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"We can't talk about openings now": Merkel calls for tougher controls

"We can't talk about openings now": Merkel calls for tougher controls

"We can't talk about openings now": Merkel calls for tougher controls

Chancellor Angela Merkel has issued a blistering warning about the coronavirus situation in Germany, describing it as a “powder keg”. In an internal meeting, she said that a loosening up of the restrictions in mid-February was far from guaranteed, and that in the meantime some restrictions - particularly those on travel - needed to be toughened up. 

“We can’t talk about openings now”

With new mutations of COVID-19 placing Germany on a “powder keg”, Angela Merkel is not in favour of lifting restrictions any time soon. In fact, quite the reverse. “The thing slipped away from us,” the German chancellor has been quoted as saying during an internal meeting between Union politicians. “We can’t talk about openings now… We have to be even stricter, otherwise we’ll be back where we were in 14 days.” 

According to a report in Bild, Merkel was adamant that she wanted to get the seven-day incidence in Germany back under 50 new infections per 100.000 inhabitants. While acknowledging that the vaccine gave the “prospect of an end”, she insisted that this would only work if the number of new cases were kept low enough to keep new virus strains at bay. 

Merkel wants to restrict travel as much as possible

With virus mutations - some of which are believed to be more contagious, if not more deadly - spreading rapidly in other countries, Angela Merkel expressed particular alarm at the number of people still travelling in and out of the country, potentially bringing mutated forms of the virus back with them.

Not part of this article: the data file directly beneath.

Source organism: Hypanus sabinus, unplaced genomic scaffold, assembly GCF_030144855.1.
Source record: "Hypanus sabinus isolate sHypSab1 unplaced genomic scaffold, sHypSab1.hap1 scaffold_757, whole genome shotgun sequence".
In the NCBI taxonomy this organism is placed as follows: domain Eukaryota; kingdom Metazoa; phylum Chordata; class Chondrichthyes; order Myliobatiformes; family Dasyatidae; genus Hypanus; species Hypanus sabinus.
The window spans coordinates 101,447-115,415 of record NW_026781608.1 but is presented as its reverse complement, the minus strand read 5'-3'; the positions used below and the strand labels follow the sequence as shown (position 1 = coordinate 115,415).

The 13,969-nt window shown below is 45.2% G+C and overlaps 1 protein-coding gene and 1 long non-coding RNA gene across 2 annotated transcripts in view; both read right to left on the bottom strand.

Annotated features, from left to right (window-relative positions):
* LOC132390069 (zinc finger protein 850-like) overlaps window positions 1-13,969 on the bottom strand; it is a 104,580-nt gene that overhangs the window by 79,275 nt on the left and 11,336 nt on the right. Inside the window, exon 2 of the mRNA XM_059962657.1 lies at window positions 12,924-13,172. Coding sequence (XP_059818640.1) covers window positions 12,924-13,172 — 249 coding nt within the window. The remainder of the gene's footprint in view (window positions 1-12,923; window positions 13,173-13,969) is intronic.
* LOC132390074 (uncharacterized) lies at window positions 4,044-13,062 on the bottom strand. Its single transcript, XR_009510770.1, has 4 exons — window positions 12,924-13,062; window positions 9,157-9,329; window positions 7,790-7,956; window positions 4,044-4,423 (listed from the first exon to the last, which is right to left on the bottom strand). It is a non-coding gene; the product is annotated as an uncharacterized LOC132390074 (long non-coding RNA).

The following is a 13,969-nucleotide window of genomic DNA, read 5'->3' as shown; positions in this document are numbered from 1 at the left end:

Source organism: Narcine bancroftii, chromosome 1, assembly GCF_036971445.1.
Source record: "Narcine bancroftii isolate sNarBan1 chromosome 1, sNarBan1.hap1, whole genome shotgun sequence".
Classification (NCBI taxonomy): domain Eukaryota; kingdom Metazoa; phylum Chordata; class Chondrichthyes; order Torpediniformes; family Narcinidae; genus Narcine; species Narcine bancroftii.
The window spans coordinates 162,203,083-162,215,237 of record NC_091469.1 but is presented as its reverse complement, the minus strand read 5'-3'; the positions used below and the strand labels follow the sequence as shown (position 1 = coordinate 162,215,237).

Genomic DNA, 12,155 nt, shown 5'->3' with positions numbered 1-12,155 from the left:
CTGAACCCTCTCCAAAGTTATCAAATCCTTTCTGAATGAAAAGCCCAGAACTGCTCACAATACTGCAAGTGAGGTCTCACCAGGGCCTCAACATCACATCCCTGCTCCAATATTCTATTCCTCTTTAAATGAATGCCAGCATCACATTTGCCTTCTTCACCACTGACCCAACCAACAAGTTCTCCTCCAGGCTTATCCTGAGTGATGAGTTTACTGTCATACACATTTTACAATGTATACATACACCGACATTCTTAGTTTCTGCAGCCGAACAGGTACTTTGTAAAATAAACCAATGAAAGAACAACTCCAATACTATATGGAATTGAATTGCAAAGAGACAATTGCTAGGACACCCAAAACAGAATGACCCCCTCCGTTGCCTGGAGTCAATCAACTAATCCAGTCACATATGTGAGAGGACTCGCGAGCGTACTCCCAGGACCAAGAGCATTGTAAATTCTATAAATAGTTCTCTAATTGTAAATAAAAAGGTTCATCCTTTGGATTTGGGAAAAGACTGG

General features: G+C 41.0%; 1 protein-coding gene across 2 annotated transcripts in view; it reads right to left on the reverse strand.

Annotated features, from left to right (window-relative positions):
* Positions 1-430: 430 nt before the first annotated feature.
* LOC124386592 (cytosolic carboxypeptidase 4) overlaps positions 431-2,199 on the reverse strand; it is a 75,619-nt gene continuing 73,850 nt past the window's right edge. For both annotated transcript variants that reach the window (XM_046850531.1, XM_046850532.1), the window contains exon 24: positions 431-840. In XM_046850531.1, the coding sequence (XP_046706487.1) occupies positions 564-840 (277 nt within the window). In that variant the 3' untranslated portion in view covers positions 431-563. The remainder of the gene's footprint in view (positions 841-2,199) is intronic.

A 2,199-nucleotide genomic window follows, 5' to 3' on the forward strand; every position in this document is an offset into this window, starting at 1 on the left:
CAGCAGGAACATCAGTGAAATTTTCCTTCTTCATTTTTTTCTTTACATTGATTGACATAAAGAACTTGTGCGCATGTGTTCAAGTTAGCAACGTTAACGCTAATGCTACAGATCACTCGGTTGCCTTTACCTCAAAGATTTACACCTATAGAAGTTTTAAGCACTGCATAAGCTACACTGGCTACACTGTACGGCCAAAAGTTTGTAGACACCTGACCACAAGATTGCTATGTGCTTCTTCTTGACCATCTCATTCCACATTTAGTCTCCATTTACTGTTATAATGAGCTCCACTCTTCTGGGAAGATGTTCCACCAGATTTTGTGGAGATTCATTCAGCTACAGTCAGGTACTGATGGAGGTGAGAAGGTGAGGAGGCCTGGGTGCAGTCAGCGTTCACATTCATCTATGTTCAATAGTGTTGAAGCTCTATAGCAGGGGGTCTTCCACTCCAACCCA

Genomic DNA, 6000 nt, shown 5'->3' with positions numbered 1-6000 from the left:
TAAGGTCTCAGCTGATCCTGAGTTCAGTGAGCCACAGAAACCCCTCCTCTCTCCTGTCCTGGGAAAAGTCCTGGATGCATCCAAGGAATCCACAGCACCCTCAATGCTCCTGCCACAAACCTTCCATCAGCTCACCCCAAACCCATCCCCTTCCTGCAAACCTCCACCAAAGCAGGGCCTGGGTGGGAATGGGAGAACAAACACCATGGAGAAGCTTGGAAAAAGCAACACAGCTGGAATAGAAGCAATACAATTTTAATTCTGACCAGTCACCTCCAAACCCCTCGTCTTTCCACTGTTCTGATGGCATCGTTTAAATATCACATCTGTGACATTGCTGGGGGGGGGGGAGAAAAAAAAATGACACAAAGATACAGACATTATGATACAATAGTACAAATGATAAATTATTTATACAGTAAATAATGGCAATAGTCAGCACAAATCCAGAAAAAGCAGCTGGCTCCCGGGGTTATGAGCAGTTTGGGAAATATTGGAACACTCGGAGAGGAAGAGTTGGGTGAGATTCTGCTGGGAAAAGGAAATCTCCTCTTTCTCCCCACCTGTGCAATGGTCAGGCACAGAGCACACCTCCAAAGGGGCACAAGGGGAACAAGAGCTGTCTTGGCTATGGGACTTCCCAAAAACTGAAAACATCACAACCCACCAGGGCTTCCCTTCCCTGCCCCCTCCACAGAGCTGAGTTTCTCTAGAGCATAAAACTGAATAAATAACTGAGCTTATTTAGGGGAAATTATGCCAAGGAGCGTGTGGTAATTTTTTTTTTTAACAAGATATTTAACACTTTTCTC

“At Christmas 50.000 [people] flew to the Canaries and the Maldives every day,” she said. “You can introduce a 15-kilometre exclusion zone, but it is difficult to ban travel around the world.” Her aim, she said, was to “thin out air traffic so that you can no longer get anywhere.” Rather than banning travel outright, she indicated that she will attempt to “make travelling unattractive, uncomfortable, for example through quarantine.”

What are the current rules for travelling to Germany?

On Sunday, new rules came into force in Germany, requiring anyone entering from areas with particularly high incidence rates or areas with virus variants to present a negative coronavirus test result before departure and upon entry. Without a negative test, companies like airlines, buses, trains and ferries are not allowed to transport passengers. 

Passengers from other “risk areas” must be able to prove that they are not infected with coronavirus with a negative test result no later than 48 hours after entry. 

All travellers who have been in a risk area at any point in the 10 days before coming to Germany must submit an electronic entry registration form. The quarantine obligations ordered by the federal states when entering from risk areas continue to apply. Arrivals must go into quarantine for 10 days; this can be ended on the fifth day after arrival, at the earliest, with a negative coronavirus test. 

Abi

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Abi Carter

Abi studied History & German at the University of Manchester. She has since worked as a writer, editor and content marketeer, but still has a soft spot for museums, castles...

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